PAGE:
Down Memory Lane at Older Hill

Reproduced by kind permission of Milland News. First published in Milland News August 2015.

Down Memory Lane at Older Hill

Roger Lovett interviews Bob Dean, whose grandparents George and Margaret Watson lived at Older Hill, Redford, from the late 1930's up to the mid 1950's. Bob has been living in Australia for the past half a century but came back to Older Hill to visit his old haunts after 55 years. Roger asked him for his impressions and thoughts on how much he remembered from the 1950's. Bob hopes to return in three years' time: how much will Older Hill have changed by then?

Can you tell us how you came to be associated with Older Hill and Redford?

My late grandparents George Watson and Margaret Anne Nesbit Potts, were married at Waterhouses (Near Durham) in 1909, Pop was in the coal mine at Waterhouses and Nan’s father was the undermanager at the mine.

Pop had to attend to dewatering the site and other safety requirements during a miners strike. He was threatened by the coal miners as a scab and had to be escorted in and out of the mine by the police while the strike was on and even after it had ended. As a result he had a nervous breakdown and they decided to move to Older Hill, Redford.

Nan had an oil painting (I am told it was a Constable) that she sold to her family doctor and with the proceeds they bought Older Hill.

You now live in Sydney, Australia?

Yes, I migrated to Sydney in 1963, aged 18 as part of the assisted migration scheme to Australia. I only returned to the UK for the first time in July of 2013 (50 years later).

How long is it since you last visited Older Hill?

It was approximately 55 years since I was last there, Nan and Pop sold and moved away to Petersfield in about 1957 from memory. I am trying to get the exact date of when they sold the property for my records.

How much has the place changed?

Incredibly, not very much at all, when I came back and met with Rod Meikle and yourself and walked around the area, I was very surprised how little had actually changed, the old house was almost identical to when I was last there, how I remember it and from the pictures that the family had.

The road up to Older Hill was still the same, and in the same condition, I still recall Pop taking me for a ride in his horse drawn Sulky along the sand covered road.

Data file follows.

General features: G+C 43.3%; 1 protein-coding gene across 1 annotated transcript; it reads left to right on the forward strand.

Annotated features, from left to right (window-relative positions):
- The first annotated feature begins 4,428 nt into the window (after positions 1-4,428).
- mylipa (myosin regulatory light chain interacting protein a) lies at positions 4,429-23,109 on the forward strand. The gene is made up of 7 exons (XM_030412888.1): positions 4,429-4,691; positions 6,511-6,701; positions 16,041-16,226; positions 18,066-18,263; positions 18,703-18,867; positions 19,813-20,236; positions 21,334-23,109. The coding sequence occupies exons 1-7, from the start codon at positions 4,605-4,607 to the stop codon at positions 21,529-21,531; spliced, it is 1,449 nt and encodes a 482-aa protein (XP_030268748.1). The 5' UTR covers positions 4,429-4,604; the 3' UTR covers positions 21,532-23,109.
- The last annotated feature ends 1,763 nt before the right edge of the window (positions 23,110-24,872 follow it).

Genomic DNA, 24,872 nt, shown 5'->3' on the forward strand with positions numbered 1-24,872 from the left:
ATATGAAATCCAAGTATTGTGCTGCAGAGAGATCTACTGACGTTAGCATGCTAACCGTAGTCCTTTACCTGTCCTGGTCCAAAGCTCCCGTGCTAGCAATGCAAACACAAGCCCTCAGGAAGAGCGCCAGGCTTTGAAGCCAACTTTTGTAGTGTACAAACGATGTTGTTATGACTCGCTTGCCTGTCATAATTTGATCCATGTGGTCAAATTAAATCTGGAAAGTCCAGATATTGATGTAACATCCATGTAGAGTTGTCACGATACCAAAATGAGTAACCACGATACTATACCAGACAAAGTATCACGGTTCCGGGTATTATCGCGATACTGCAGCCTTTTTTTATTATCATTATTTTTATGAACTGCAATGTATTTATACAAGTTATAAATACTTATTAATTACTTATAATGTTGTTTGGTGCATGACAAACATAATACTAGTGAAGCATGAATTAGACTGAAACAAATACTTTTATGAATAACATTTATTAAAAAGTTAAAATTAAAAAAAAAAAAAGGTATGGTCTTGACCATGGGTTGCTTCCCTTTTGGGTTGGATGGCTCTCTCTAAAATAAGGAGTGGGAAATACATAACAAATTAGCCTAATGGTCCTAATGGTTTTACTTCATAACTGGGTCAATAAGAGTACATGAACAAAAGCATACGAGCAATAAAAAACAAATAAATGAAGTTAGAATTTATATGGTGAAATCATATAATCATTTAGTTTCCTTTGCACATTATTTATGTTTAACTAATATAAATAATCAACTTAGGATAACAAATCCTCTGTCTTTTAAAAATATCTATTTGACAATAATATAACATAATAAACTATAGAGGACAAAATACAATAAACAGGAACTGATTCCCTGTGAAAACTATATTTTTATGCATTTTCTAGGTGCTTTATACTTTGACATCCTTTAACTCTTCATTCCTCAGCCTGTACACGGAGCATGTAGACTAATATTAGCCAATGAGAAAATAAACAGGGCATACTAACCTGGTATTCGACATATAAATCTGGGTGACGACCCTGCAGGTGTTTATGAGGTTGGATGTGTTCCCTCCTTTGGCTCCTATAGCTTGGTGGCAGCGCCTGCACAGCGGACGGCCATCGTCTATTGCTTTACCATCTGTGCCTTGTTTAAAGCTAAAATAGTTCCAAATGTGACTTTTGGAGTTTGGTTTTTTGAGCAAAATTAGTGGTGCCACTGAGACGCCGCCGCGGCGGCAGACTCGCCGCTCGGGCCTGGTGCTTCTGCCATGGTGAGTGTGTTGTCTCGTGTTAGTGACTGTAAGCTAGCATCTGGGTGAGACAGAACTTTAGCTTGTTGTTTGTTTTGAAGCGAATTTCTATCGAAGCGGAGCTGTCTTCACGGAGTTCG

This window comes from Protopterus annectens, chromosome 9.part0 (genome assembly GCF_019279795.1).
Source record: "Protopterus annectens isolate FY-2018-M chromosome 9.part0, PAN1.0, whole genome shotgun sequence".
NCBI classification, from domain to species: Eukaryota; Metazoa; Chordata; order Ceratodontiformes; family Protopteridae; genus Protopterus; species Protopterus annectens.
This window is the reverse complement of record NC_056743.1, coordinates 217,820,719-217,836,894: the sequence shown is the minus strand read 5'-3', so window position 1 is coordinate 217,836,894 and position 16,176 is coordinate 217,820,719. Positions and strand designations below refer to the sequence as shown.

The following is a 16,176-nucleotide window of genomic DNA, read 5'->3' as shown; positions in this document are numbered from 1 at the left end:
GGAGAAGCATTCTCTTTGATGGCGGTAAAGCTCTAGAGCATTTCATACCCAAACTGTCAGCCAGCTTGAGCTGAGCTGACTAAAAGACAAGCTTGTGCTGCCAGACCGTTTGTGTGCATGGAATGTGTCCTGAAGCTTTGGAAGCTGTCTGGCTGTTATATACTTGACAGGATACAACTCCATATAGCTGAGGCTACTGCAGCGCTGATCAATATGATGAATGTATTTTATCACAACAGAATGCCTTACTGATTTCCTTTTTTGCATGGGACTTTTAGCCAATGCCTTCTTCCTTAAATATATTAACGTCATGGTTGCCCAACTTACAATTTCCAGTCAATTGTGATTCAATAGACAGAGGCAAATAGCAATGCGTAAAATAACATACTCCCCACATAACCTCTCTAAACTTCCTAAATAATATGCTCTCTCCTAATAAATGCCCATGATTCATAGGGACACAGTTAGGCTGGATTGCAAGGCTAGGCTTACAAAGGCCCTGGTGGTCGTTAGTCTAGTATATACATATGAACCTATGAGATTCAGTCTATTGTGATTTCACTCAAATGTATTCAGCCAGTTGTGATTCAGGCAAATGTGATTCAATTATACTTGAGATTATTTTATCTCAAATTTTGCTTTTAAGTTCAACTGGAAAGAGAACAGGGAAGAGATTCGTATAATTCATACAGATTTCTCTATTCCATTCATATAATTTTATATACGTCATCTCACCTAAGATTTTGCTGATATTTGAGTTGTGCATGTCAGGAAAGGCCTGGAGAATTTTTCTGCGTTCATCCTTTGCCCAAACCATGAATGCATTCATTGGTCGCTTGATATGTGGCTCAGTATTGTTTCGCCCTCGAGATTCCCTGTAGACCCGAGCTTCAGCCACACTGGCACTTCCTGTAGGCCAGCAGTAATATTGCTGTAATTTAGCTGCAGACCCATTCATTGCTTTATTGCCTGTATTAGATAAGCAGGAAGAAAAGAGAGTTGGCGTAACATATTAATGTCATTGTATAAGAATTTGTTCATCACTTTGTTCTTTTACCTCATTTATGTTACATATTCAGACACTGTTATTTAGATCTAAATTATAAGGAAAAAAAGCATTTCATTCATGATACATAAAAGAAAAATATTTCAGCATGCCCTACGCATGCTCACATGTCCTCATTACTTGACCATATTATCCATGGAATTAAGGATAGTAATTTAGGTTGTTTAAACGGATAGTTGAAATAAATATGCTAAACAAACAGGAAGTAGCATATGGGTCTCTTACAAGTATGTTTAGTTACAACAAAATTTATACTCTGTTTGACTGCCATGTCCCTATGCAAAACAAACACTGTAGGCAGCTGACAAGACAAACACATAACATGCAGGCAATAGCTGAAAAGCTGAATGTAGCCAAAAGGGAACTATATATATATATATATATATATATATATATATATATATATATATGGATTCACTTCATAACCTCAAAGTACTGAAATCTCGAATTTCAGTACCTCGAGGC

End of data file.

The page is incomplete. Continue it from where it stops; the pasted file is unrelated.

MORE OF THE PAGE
The old front fence was no longer there and there had been some building work around the rear of the property. The old thunder box was no longer there and had been moved inside the house.

The old stepladder that was in place to get upstairs had been moved to allow a proper set of stairs to go in. The old holly bush was still outside the rear door and the sheds adjoining the house were still there. I felt as if I had been transported in time.

The old garage and Post Office at Redford were exactly the same, except for the modern cars. Inside the Post Office the large bins of wheat and bran were no longer there, otherwise it was if time had stood still.

How did your grandparents earn a living?

Pop had a horse and dray and a sulky, and along with being a common carrier, they also used to harvest the bracken and sold it for animal bedding. They grew their own vegetables and kept the normal farm animals, I recall they had a great gooseberry bush and a blackberry bush up the back yard. Nan’s gooseberry pies were just the best.

What are your fondest memories of Older Hill?

I have many pleasant memories of Older Hill, as I thought the world of my Nan although she was a hard woman by all accounts. When I returned in 2013, I talked to people who recalled Nan and Pop living there, and apparently Nan could be heard laying down the law all over Older Hill and down to Redford. No mean feat in days when they did not have any amplification equipment! But the scene I remember most clearly is captured by the photo where my Mum has a saucepan lid on her head and is sitting with Nan and Pop and Aunty and cousins.

How did they light the place at night?

There was no electricity or sewage when they owned it, so each night they would light up a kerosene lamp, and they would sit around and talk, or ask me to sing a song. When the kerosene ran out that was the time to go to bed.

You have a number of pictures that range from around the 1933 period onwards?

Yes, and I have supplied you with digital copies of those pictures. Please feel free to publish them, with the correct reference.

The Watson Family with Bob Dean in the foreground

The Watson Family with Bob Dean in the foreground

Older Hill circa 1950

Older Hill circa 1950

Bracken Rick

Bracken Rick

Jock the horse, Telegraph Hill, 1930's

Jock the horse, Telegraph Hill, 1930's